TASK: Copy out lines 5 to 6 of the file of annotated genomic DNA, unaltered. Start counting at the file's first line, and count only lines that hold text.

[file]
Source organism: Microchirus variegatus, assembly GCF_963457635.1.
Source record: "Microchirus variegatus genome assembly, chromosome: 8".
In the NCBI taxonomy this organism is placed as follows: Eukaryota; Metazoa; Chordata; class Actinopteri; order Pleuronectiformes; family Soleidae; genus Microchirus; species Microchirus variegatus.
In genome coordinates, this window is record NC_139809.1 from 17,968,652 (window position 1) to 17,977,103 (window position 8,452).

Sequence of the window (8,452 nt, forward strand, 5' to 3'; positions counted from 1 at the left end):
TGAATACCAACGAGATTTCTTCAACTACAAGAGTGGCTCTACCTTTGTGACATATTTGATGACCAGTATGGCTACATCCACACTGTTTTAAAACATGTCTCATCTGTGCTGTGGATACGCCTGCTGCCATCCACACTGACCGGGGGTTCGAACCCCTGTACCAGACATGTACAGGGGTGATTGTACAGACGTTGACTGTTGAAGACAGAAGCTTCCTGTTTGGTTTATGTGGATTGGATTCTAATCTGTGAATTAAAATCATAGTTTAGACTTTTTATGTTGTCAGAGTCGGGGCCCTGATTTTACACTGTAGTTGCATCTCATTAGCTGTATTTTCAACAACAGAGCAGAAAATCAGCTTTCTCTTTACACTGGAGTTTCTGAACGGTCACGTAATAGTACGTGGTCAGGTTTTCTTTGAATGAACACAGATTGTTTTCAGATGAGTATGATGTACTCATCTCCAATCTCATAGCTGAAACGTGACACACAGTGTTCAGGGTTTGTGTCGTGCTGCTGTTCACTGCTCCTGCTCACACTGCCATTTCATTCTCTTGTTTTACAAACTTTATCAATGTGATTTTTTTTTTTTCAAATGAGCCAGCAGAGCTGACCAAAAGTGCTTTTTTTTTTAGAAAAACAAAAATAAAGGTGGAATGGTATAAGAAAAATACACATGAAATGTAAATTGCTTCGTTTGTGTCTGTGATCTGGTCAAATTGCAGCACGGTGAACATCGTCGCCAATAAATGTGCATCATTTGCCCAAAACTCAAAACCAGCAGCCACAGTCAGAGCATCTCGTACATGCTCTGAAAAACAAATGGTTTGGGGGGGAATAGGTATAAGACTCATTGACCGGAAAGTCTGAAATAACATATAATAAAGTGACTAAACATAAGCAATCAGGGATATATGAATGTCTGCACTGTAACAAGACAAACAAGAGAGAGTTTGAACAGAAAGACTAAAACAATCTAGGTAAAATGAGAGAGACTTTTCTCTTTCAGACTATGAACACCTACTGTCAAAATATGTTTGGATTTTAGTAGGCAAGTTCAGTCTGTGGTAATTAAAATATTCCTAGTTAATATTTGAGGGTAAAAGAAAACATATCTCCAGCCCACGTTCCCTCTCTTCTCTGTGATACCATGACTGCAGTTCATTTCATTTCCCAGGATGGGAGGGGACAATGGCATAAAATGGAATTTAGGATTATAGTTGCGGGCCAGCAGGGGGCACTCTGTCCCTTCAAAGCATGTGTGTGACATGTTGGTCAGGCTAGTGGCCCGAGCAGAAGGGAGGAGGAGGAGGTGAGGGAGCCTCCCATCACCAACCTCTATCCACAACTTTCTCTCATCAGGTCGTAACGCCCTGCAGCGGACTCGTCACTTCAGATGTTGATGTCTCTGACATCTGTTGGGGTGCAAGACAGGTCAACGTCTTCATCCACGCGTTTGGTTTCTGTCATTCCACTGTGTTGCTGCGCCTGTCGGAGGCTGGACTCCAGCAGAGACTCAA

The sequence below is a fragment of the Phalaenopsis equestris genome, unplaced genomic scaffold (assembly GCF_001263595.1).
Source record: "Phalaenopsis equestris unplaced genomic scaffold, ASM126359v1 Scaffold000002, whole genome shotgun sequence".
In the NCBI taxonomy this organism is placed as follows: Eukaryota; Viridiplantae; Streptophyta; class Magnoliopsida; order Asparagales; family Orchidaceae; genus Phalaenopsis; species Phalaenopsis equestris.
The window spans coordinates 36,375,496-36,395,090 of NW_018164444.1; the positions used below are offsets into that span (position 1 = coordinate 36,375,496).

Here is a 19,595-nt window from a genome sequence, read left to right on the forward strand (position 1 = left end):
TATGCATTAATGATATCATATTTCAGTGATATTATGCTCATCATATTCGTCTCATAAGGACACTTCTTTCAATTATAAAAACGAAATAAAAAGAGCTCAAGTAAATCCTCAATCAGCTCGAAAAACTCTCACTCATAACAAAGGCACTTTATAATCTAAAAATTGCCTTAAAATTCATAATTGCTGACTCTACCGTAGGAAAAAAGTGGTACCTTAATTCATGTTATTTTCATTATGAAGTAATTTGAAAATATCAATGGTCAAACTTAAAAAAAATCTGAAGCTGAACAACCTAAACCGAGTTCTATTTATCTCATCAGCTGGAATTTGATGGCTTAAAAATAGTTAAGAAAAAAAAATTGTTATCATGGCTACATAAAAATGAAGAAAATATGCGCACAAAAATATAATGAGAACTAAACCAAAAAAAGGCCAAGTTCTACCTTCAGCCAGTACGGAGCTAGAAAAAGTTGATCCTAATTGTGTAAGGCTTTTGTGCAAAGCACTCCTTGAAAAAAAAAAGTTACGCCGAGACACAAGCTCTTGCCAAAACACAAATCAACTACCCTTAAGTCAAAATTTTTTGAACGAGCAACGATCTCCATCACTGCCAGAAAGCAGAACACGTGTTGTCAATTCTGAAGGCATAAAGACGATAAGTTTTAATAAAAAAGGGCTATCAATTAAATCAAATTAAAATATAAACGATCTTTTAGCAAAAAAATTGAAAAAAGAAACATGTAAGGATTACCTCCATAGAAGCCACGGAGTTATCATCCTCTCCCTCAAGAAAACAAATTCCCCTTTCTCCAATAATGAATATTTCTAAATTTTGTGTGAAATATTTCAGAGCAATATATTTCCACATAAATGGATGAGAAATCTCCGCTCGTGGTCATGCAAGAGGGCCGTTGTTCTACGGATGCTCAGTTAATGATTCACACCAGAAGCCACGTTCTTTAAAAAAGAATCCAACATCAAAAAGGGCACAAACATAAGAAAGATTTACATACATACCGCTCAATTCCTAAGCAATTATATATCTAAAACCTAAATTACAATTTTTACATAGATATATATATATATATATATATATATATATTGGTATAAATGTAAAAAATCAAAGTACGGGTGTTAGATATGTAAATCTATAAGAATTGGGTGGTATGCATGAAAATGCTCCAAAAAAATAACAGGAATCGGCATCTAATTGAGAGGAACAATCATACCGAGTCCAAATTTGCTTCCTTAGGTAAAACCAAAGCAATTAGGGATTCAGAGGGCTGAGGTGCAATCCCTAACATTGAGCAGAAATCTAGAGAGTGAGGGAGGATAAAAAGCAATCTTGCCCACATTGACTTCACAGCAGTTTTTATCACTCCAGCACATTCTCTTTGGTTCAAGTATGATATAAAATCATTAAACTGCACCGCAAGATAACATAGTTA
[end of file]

Sequence of the window (8,452 nt, forward strand, 5' to 3'; positions counted from 1 at the left end):
TGAATACCAACGAGATTTCTTCAACTACAAGAGTGGCTCTACCTTTGTGACATATTTGATGACCAGTATGGCTACATCCACACTGTTTTAAAACATGTCTCATCTGTGCTGTGGATACGCCTGCTGCCATCCACACTGACCGGGGGTTCGAACCCCTGTACCAGACATGTACAGGGGTGATTGTACAGACGTTGACTGTTGAAGACAGAAGCTTCCTGTTTGGTTTATGTGGATTGGATTCTAATCTGTGAATTAAAATCATAGTTTAGACTTTTTATGTTGTCAGAGTCGGGGCCCTGATTTTACACTGTAGTTGCATCTCATTAGCTGTATTTTCAACAACAGAGCAGAAAATCAGCTTTCTCTTTACACTGGAGTTTCTGAACGGTCACGTAATAGTACGTGGTCAGGTTTTCTTTGAATGAACACAGATTGTTTTCAGATGAGTATGATGTACTCATCTCCAATCTCATAGCTGAAACGTGACACACAGTGTTCAGGGTTTGTGTCGTGCTGCTGTTCACTGCTCCTGCTCACACTGCCATTTCATTCTCTTGTTTTACAAACTTTATCAATGTGATTTTTTTTTTTTCAAATGAGCCAGCAGAGCTGACCAAAAGTGCTTTTTTTTTTAGAAAAACAAAAATAAAGGTGGAATGGTATAAGAAAAATACACATGAAATGTAAATTGCTTCGTTTGTGTCTGTGATCTGGTCAAATTGCAGCACGGTGAACATCGTCGCCAATAAATGTGCATCATTTGCCCAAAACTCAAAACCAGCAGCCACAGTCAGAGCATCTCGTACATGCTCTGAAAAACAAATGGTTTGGGGGGGAATAGGTATAAGACTCATTGACCGGAAAGTCTGAAATAACATATAATAAAGTGACTAAACATAAGCAATCAGGGATATATGAATGTCTGCACTGTAACAAGACAAACAAGAGAGAGTTTGAACAGAAAGACTAAAACAATCTAGGTAAAATGAGAGAGACTTTTCTCTTTCAGACTATGAACACCTACTGTCAAAATATGTTTGGATTTTAGTAGGCAAGTTCAGTCTGTGGTAATTAAAATATTCCTAGTTAATATTTGAGGGTAAAAGAAAACATATCTCCAGCCCACGTTCCCTCTCTTCTCTGTGATACCATGACTGCAGTTCATTTCATTTCCCAGGATGGGAGGGGACAATGGCATAAAATGGAATTTAGGATTATAGTTGCGGGCCAGCAGGGGGCACTCTGTCCCTTCAAAGCATGTGTGTGACATGTTGGTCAGGCTAGTGGCCCGAGCAGAAGGGAGGAGGAGGAGGTGAGGGAGCCTCCCATCACCAACCTCTATCCACAACTTTCTCTCATCAGGTCGTAACGCCCTGCAGCGGACTCGTCACTTCAGATGTTGATGTCTCTGACATCTGTTGGGGTGCAAGACAGGTCAACGTCTTCATCCACGCGTTTGGTTTCTGTCATTCCACTGTGTTGCTGCGCCTGTCGGAGGCTGGACTCCAGCAGAGACTCAA